Monthly Archives: November 2008

My favorite play in Husky History — UW at Nebraska 1991

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An unlikely source of Inspiration for Willingham

Another day, another loss, in this apocalyptic season for the ages.

The Washington Huskies are now 0-10 for the year, and losers of 12 straight games dating back to 2007. 

In the latest disaster last night, in which the tepid Huskies fell to lowly UCLA 27-7, one quote stood out in the aftermath from a senior who had played his final game at Husky Stadium.  

“Coach really didn’t want us to get too emotional,” tight end Michael Gottlieb said.  “He wanted us to approach it like it was any other game, so I tried to choke back the emotions a little. I was a little emotional, a little sentimental, but for the most part, I just tried to approach it like it was any other game.”

Tyrone Willingham

Tyrone Willingham

Football is a tough and violent sport, and requires emotion from the warriors who play it.  Perhaps most perplexing about Willingham is why he would try to tap out the fire that his players exhibit. 

 

As Willingham’s era at Washington concludes, he’s got one great opportunity for victory over the equally moribund Washington State Cougars next weekend in Pullman.

What the Huskies would respond to most would be for Willingham to be out of character this week.  To overturn some tables, and get emotional.  To give his players the sense it’s okay to play with some reckless abandon.

Willingham would be wise to mimic Seinfeld’s George Constanza, from that classic episode called The Opposite.  George made a startling revelation that could help Willingham too.  Not just for the players’ sake, but for Willingham’s also.  I want him to taste victory in the 11th hour and avoid the stigma of an 0-12 season.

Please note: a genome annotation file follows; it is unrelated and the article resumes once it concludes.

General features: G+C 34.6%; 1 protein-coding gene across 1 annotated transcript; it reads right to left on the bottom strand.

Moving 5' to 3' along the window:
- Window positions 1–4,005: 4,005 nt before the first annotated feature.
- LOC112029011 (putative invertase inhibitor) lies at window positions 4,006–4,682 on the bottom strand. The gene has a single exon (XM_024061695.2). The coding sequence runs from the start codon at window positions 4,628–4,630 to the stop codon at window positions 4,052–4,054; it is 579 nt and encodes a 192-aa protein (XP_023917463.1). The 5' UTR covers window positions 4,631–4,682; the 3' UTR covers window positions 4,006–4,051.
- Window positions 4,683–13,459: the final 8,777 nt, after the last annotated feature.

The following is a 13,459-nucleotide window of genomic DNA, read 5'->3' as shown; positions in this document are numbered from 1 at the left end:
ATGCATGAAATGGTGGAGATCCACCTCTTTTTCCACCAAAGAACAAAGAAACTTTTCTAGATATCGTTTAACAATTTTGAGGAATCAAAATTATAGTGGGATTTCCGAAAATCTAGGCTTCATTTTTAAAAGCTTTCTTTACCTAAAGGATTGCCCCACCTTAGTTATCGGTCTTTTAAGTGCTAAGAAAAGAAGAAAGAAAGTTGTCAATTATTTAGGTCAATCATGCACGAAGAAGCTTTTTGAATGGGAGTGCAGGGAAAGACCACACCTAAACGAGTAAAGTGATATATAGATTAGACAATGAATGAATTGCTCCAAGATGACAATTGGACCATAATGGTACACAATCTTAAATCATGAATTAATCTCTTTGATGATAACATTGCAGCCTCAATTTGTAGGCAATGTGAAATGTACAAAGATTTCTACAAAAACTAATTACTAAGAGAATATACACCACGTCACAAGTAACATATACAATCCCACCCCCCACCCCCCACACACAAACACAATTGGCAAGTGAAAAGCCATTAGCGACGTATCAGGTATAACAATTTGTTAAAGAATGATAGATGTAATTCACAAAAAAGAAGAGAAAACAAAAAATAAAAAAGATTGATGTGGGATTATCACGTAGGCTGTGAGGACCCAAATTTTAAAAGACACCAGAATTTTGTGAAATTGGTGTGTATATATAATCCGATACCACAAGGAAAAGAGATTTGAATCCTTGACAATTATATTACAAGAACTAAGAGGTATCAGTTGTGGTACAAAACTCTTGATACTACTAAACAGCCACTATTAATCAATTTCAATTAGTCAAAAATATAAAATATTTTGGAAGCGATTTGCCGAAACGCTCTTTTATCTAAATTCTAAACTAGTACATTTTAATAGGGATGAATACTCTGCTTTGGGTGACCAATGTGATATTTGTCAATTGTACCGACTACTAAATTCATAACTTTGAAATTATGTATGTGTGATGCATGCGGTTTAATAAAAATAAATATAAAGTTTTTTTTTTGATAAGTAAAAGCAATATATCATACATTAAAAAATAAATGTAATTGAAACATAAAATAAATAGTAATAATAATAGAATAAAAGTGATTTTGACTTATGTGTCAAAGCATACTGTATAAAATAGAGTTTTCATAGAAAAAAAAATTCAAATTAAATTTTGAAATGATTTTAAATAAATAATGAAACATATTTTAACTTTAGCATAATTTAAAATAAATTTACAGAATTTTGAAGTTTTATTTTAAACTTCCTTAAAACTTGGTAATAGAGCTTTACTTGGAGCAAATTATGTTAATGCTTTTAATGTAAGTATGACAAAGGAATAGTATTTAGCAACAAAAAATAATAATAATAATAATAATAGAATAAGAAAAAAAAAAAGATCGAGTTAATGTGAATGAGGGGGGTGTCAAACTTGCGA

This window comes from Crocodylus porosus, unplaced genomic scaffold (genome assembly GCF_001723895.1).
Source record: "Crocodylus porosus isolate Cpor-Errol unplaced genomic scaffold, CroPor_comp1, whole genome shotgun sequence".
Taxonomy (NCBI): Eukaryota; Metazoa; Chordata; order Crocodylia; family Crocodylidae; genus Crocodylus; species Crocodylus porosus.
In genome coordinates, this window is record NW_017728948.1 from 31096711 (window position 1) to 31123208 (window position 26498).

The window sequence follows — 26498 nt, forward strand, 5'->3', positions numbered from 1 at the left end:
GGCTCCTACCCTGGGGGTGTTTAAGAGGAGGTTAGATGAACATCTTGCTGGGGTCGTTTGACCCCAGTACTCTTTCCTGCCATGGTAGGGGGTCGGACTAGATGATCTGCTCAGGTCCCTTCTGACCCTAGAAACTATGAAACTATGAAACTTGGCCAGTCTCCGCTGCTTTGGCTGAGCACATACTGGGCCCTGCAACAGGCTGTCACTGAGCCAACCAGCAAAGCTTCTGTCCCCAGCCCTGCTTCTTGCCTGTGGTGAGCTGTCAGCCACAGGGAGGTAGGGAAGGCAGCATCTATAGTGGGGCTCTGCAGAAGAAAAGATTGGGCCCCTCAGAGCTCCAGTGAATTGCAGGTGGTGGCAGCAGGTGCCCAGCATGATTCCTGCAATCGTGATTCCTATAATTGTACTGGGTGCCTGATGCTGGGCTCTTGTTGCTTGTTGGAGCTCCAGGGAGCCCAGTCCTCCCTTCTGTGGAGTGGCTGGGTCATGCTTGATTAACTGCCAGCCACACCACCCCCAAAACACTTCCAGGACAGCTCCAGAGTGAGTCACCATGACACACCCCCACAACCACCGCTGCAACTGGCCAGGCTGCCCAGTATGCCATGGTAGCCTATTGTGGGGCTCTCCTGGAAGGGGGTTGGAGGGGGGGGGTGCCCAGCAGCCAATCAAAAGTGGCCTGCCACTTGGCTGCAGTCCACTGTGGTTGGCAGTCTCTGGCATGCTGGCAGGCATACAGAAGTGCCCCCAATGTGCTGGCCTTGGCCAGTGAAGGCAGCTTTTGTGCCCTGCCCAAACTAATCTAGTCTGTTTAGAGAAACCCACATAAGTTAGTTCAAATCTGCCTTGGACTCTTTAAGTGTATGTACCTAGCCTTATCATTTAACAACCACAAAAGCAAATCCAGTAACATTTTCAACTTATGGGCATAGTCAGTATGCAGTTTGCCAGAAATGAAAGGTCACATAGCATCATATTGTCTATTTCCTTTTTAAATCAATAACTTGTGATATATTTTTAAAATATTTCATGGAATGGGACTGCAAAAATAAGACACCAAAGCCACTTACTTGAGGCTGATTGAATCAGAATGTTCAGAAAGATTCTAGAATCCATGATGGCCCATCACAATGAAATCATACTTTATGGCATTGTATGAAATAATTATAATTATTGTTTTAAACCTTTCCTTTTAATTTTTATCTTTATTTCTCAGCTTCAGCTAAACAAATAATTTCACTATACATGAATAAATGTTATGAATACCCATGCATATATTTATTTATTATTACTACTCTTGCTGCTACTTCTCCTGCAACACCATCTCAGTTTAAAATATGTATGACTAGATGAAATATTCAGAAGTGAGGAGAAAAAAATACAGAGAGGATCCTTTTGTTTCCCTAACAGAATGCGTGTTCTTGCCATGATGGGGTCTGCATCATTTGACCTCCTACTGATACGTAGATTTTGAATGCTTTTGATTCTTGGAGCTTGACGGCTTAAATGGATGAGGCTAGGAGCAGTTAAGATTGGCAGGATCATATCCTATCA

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Redistribution of Wealth, Pac-10 Style

With President-Elect Barack Obama’s recent ascension to power, it’s possible that he and Congress will carry out a “redistribution of wealth” in the coming years.  In keeping with this country’s current trend toward socialism, perhaps the same principles should be applied to the Pac-10.

Bellotti in purple and gold?

Bellotti in purple and gold?

 

ESPN’s Chris Fowler recently penned a column, lamenting the pathetic performances of the Huskies and Cougars football teams, and stating the need for the other conference schools to help with a bailout package.

It’s interesting to take that one step further.  Why should USC continue to reap the benefits of Pete Carroll as head coach year after year?  Why should Washington State be limited by their remote location and inhospitable climes in their ability to hire a top-notch coach?

With this in mind, I put the names of every Pac-10 football coach into a box, shook it violently (fueled by the animosity brought on by Washington’s 0-9 season) and then conducted a mock draft.  I reassigned the names to each Pac-10 team.  I did this only once, and with no manipulation of the outcome.

 

Here were the results:

Team                                      New Head Coach

Washington State……………..Rick Neuheisel

Washington…………………….. Mike Bellotti

Oregon……………………………. Jim Harbaugh